Monday, February 28, 2005

Who Are Those Masked Men?

They carried Super Porky away on a stretcher.

That's the first sentence of a very funny story in the Washington Post about "Lucha Libre," a professional wrestling spectacle that is very popular in Mexico. Here's a link to the article:

I have a professional wrestling story, believe it or not.

Pro wrestling is basically a soap opera for men. And not-quite-men.

When I was seven, and ESPN didn't exist, Saturday Night Wrestling came on at 10:30 on Saturdays. Remember, this was in the era of one or two college football games on Saturday, so as a sports-crazed kid, wrestling counted as "real sports." Or almost real, anyway, which was close enough.

Wrestling was less outrageous and less caricatured back then, although it was still silly. I was only seven, though, so when evil Johnny Valentine won a match through some kind of illegal maneuver, I was outraged. I used to wrestle on the bed with my Winnie-the-Pooh doll (it was about 15" high). Mom's bed, because I could use the headboard as a turnbuckle. Mom had to resew Pooh's stuffing about fifty times. She'd upbrade me for knocking the stuffing out of Pooh again, and I would say, outraged, "Mom! I was WRESTLING!"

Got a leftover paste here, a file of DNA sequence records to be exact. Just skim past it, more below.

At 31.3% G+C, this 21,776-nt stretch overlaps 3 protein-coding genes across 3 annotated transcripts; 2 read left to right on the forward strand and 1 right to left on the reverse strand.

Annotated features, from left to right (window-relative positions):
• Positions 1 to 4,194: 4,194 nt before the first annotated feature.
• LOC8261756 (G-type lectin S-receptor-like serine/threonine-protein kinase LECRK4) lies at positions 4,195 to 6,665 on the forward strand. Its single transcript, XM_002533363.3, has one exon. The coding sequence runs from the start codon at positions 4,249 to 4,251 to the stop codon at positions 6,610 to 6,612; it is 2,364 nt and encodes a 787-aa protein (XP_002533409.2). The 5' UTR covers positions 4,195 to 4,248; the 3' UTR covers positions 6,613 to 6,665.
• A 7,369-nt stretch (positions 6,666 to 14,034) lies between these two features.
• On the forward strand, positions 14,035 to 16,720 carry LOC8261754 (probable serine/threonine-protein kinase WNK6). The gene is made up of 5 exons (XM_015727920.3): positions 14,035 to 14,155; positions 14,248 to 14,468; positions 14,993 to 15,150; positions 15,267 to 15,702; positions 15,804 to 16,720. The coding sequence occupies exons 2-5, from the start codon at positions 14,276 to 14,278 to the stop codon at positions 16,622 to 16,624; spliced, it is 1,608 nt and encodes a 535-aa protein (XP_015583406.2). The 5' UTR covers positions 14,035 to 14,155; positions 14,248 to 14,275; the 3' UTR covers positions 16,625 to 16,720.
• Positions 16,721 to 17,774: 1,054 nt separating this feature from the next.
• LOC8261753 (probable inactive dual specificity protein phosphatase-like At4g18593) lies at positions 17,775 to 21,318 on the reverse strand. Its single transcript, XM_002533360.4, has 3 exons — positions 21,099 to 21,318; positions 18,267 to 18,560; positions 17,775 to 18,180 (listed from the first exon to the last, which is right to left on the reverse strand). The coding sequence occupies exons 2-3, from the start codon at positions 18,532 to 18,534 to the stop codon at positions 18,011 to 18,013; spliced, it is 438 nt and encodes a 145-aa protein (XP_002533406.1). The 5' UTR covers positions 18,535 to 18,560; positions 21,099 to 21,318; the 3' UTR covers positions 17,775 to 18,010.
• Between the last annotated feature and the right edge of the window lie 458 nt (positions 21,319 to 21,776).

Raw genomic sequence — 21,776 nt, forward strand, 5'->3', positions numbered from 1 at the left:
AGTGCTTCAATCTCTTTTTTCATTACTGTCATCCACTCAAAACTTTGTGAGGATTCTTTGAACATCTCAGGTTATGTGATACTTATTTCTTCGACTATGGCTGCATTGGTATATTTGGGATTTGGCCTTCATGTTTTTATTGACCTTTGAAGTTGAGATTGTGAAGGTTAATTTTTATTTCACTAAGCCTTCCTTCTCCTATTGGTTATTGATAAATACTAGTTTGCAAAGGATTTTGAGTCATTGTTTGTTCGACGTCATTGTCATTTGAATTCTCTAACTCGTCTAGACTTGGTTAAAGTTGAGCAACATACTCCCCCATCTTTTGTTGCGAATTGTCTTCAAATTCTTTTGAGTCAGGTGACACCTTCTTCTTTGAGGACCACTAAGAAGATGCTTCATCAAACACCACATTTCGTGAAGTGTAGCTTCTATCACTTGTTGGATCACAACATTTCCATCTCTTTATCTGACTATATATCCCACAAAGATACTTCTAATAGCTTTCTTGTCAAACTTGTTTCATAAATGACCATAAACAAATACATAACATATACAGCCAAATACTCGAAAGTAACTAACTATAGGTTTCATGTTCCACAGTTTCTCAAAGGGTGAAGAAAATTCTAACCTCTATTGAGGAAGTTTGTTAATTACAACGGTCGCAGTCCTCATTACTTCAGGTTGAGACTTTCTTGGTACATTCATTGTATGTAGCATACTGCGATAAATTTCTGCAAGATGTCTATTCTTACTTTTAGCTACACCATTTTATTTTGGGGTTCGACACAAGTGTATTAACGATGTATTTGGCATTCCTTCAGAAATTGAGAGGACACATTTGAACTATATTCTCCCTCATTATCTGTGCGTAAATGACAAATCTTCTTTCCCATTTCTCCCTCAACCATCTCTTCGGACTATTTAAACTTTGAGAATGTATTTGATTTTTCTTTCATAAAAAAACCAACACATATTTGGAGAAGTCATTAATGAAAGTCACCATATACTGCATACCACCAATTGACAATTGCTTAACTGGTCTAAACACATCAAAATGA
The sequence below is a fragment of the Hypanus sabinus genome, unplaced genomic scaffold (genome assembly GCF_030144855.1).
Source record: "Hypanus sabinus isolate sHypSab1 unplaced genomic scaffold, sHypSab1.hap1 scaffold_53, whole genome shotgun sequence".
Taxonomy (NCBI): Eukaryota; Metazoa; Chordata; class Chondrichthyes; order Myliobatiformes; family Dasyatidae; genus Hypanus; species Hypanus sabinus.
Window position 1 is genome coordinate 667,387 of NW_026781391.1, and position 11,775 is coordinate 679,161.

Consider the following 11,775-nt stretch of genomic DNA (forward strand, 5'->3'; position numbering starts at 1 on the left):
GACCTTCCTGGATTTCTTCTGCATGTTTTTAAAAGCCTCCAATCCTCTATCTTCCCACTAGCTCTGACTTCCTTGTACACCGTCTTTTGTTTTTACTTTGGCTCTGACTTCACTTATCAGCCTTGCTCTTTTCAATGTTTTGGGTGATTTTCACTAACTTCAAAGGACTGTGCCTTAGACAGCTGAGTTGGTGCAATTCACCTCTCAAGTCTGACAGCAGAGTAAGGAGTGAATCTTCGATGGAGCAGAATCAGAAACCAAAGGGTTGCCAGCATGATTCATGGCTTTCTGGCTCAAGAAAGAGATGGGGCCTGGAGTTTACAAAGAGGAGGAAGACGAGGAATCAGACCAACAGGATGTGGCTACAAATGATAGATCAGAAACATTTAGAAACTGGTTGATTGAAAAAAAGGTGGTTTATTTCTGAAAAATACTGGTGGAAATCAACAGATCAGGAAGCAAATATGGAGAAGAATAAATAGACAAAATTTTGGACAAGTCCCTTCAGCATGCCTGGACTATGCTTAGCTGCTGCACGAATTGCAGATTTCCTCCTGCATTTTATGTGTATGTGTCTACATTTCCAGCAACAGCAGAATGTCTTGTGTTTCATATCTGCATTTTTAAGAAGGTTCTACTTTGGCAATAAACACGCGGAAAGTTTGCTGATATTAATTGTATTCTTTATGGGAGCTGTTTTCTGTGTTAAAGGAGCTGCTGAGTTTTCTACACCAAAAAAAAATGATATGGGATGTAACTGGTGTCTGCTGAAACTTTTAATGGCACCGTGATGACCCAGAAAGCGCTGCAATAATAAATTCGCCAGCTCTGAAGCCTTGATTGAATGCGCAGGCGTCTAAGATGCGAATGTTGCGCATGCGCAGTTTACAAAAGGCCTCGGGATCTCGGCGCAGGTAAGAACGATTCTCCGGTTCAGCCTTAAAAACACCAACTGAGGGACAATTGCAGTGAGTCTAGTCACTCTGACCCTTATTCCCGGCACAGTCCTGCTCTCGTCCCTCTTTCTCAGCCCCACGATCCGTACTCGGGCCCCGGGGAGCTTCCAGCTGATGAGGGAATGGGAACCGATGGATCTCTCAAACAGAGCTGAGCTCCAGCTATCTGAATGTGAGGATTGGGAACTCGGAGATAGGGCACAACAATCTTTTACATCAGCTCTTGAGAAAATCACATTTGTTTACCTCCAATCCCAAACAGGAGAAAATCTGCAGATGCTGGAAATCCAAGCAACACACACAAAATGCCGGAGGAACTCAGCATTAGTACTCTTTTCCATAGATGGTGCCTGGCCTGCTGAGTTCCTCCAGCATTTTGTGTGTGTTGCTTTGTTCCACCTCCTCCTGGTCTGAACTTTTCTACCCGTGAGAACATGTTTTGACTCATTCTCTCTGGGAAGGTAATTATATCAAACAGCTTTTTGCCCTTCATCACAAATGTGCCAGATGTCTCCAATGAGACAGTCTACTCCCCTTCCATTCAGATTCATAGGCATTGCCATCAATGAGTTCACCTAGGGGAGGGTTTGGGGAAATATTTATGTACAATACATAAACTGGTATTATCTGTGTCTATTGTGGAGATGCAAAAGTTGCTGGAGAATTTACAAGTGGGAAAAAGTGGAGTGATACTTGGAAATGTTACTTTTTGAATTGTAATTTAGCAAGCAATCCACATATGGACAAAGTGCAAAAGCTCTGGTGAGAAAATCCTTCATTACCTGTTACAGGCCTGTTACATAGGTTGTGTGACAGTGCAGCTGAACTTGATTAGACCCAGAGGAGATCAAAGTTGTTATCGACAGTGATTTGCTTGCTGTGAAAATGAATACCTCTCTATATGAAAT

My favorite wrestler was Ivan Putski, a Polish wrester (supposedly) who was a complete goofball. He used to eat hot dogs in the ring before the match. He just always seemed like he was having a good time.

Anyway, there were a few wrestlers from Mexico (I grew up in South Texas, remember), but the most important was Mil Mascaras, which was translated as "man of a thousand masks." He was very mysterious, obviously, and in the good guy/bad guy pantheon, was the purest of the pure. So I saw this article today and marveled that over thirty-five years later, the masked men are still around.

I'm not sure what happened to my Pooh doll, though.

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